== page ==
JANUARY 07 - TODAY IN MILITARY HISTORY
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7 JANUARY/ TODAY IN MILITARY HISTORY:
◆49 BCE The Roman Senate orders Caesar to disband his army or be declared a public enemy, thereby heading off a compromise by Cicero, and insuring civil war.
◆1558 The French take Calais, the last English enclave on the Continent.
◆1601 Robert, Earl of Essex leads revolt in London against Queen Elizabeth.
◆1608 Disaster strikes Jamestown.★
◆1699 Hostilities end in King William's War, with the signing of a treaty at Casco, Maine.
◆1709 Siege of Verpik: Russians use boiling porridge to help defeat the Swedes.
◆1718 Israel Putnam, American Revolutionary War hero, was born. He planned the fortifications at the Battle of Bunker Hill and told his men, "don't fire until you see the whites of their eyes."
◆1781 Battle of Mobile.★
◆1807 In the Napoleonic Wars, a British order in council bars all commercial shipping in the coastal waters of France and her allies. This order is in response to Napoleon's Berlin Decree of November 21, 1806, which ordered a naval blockade around the British Isles.
◆1863 Confederate Brig. Gen. John S. Marmaduke's expedition into Missouri reached Ozark, where it destroyed the Union post, and then approached Springfield on the morning of January 8.★
◆1865 Cheyenne, Arapaho and Sioux warriors attack Julesburg, CO, in retaliation for the Sand Creek Massacre.★
◆1914 The first ship, the Alexander la Valley, crossed the Panama Canal.
◆1916 In response to pressure from the Wilson administration, Germany notifies the US of its intention to abide by international rules of naval warfare.
◆1918 Germans move 75,000 troops from the Eastern Front to the Western Front.
◆1942 Siege of Bataan by Japanese began in the Philippines.
◆1943 On Guadalcanal, fresh American troops mount an assault on Mount Austen.
◆1943 A Japanese convoy lands supplies and reinforcements at Lea, New Guinea despite air attacks.
◆1944 The U.S. Air Force announces the production of the first jet-fighter, Bell P-59 Airacomet.★
◆1944 British and American elements of the US 5th Army capture Monte Chiaia and Monte Porchia. San Vittore is also taken.
◆1945 U.S. air ace Major Thomas B. McGuire, Jr. is killed in the Pacific.
◆1945 Hitler withdraws forces from Ardennes.★
◆1945 Montgomery claims he won the Battle of the Bulge.★
◆1945 The attacks of the US 8th Corps of US 1st Army, along the line of the Ourthe west of Houffalize, record progress around Laroche. German attacks in Alsace also continue with some success south of Strasbourg in the area around Erstein.
◆1948 Mantell UFO incident.★
◆1953 In his final State of the Union address before Congress, President Harry S. Truman tells the world that that the United States has developed a hydrogen bomb. It was just three years earlier on January 31, 1950, that Truman publicly announced that had directed the Atomic Energy Commission to proceed with the development of the hydrogen bomb. Truman’s directive came in responds to evidence of an atomic explosion occurring within USSR in 1949.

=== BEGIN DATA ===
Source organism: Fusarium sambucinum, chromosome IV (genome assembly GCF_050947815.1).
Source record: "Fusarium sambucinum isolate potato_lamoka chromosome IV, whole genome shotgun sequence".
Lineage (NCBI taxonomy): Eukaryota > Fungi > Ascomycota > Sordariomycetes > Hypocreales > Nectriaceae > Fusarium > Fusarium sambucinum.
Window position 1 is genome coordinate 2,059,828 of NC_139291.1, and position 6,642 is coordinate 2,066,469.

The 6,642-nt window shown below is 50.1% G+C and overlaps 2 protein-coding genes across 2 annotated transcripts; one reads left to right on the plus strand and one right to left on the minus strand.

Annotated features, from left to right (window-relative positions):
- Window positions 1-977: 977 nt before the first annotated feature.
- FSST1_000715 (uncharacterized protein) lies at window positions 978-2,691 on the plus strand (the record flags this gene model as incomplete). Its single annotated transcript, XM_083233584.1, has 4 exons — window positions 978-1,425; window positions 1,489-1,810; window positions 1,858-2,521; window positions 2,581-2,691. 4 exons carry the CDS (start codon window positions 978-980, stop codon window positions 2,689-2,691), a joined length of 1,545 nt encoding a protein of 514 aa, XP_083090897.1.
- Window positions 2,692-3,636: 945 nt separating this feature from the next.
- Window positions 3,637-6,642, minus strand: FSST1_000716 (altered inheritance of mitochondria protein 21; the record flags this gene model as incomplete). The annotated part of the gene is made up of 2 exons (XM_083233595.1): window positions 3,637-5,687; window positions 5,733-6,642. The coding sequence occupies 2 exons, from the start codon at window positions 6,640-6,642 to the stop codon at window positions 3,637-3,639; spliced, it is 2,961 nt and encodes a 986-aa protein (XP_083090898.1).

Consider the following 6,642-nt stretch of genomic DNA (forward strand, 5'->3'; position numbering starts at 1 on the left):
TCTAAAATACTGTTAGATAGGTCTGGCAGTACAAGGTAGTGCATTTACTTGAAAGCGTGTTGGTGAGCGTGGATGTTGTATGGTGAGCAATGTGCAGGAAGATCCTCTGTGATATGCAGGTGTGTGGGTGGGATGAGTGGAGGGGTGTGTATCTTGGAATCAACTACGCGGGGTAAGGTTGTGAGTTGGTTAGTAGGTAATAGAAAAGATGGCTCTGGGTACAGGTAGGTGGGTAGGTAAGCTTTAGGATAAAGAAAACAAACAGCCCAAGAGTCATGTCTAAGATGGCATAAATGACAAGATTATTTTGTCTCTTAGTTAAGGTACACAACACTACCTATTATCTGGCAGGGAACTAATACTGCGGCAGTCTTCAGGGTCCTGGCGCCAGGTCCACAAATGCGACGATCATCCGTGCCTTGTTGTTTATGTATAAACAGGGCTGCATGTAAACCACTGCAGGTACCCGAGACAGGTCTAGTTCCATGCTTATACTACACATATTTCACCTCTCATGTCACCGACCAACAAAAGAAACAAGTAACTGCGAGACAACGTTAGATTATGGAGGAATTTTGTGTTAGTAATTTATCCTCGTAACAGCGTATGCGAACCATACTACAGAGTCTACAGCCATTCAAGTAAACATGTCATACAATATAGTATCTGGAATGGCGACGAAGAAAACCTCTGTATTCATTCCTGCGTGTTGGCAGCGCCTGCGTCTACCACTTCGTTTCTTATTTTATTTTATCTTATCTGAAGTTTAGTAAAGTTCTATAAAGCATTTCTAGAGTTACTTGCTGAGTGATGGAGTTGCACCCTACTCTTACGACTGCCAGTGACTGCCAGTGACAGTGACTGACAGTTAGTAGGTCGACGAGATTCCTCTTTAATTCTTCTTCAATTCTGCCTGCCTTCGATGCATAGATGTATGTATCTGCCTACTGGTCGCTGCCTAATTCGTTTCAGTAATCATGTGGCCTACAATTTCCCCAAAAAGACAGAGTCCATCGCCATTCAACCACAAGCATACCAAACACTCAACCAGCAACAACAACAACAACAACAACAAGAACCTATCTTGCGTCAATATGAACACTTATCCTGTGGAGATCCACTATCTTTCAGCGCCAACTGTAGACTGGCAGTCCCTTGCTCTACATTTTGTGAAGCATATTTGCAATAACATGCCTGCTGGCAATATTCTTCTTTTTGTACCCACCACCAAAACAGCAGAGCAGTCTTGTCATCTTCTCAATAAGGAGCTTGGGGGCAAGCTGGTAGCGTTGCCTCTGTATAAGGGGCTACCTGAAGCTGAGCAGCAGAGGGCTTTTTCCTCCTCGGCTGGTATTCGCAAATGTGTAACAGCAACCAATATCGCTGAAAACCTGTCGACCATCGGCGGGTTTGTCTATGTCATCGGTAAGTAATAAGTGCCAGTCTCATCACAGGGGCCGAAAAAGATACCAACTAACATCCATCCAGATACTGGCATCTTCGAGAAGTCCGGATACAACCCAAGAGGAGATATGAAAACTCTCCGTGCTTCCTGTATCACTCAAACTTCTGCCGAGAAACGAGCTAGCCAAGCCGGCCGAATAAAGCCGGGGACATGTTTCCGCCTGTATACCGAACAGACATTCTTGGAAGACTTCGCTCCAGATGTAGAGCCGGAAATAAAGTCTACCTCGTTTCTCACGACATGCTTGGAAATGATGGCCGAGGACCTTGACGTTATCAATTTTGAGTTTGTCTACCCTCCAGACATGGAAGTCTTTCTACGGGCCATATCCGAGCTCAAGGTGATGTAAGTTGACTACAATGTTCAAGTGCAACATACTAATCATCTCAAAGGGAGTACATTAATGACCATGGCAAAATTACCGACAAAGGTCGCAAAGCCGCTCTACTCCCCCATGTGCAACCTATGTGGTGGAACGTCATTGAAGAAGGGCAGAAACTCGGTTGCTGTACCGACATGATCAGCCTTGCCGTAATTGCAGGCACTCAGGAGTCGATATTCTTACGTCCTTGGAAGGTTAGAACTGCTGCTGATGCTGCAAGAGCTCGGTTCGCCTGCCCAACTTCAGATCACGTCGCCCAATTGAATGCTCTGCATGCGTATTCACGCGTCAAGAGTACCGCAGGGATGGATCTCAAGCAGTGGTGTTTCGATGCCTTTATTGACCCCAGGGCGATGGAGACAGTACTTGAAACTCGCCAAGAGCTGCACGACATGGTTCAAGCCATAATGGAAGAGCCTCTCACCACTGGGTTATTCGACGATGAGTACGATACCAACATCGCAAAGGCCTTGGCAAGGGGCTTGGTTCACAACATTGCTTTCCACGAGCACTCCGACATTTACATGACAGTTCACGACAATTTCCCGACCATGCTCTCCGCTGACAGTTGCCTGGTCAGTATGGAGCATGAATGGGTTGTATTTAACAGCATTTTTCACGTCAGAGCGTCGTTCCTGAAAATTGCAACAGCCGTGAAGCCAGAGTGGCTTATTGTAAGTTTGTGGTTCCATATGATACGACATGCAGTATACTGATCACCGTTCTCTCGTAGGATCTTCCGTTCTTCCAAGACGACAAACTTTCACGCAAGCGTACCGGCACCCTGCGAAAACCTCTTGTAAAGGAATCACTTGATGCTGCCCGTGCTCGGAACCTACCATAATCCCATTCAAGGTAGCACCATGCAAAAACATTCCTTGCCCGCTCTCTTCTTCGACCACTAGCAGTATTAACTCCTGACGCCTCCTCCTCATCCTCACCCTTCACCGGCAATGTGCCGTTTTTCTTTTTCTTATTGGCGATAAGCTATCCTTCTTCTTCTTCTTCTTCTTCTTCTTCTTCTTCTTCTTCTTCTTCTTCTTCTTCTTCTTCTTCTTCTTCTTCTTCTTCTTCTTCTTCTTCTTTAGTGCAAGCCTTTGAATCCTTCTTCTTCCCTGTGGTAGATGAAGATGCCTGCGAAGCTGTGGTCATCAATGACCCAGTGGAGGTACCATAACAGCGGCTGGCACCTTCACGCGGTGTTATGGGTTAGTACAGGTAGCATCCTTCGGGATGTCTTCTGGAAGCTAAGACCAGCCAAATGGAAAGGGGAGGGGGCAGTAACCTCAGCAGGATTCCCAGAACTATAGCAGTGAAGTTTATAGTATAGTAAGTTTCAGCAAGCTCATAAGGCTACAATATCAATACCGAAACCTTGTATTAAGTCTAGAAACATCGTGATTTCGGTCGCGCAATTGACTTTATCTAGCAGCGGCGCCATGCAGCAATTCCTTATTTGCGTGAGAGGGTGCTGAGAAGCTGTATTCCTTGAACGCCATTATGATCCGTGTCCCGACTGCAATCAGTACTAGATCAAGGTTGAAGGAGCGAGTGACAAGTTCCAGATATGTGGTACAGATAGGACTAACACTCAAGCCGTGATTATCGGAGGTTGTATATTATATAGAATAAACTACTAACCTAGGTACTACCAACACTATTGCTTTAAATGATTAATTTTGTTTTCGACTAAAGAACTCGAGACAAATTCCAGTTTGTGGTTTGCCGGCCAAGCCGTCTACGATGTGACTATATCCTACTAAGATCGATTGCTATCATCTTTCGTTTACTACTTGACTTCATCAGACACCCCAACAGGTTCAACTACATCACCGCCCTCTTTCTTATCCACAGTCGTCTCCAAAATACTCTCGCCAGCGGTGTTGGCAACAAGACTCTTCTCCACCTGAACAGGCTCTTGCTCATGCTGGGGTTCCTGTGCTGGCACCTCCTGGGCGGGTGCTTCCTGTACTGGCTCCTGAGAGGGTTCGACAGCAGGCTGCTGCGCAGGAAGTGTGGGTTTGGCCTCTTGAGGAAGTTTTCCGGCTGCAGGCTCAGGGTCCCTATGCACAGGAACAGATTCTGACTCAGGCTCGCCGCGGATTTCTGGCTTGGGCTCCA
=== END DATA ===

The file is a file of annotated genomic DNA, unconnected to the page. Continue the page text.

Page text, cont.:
◆1959 US officially recognizes Castro regime.★
◆1960 Launch of the first fully-guided flight of a Polaris missile at Cape Canaveral (flew 900 miles).
◆1960 A small submarine, the Trieste, sets a new record for depth when it descends 24,000 feet into the Pacific off Guam.
◆1967 The first elements of the Mobile Riverine Force reached Vietnam on when the USS Whitfield County (LST 1169) docked at Vung Tau.
◆1975 Vietnamese troops take Phuoc Binh in new full-scale offensive.
◆1993 Largest military confrontation of Restore Hope. 500 Marines engage in a shoot-out with Warlord Aidid's forces in Mogadishu. 15 Somalis are taken POW, no US casualties.
◆1999 A US jet fired on an air defense station in Iraq after it was targeted on radar.
◆2003 Creation of the Select Committee on Homeland Security to help Congress coordinate oversight of the new Department of Homeland Security and to ensure implementation of the Homeland Security Act of 2002.
◆2007 President George W. Bush announces that he will send an additional 20,000 troops to Iraq as part of a shift in American military strategy. Under this new strategy, labeled “the surge,” American troops will pacify and protect individual neighborhoods rather than combat sectarian violence through mobile patrols.
Medal of Honor Citations for Actions Taken This Day
*SHOUP, CURTIS F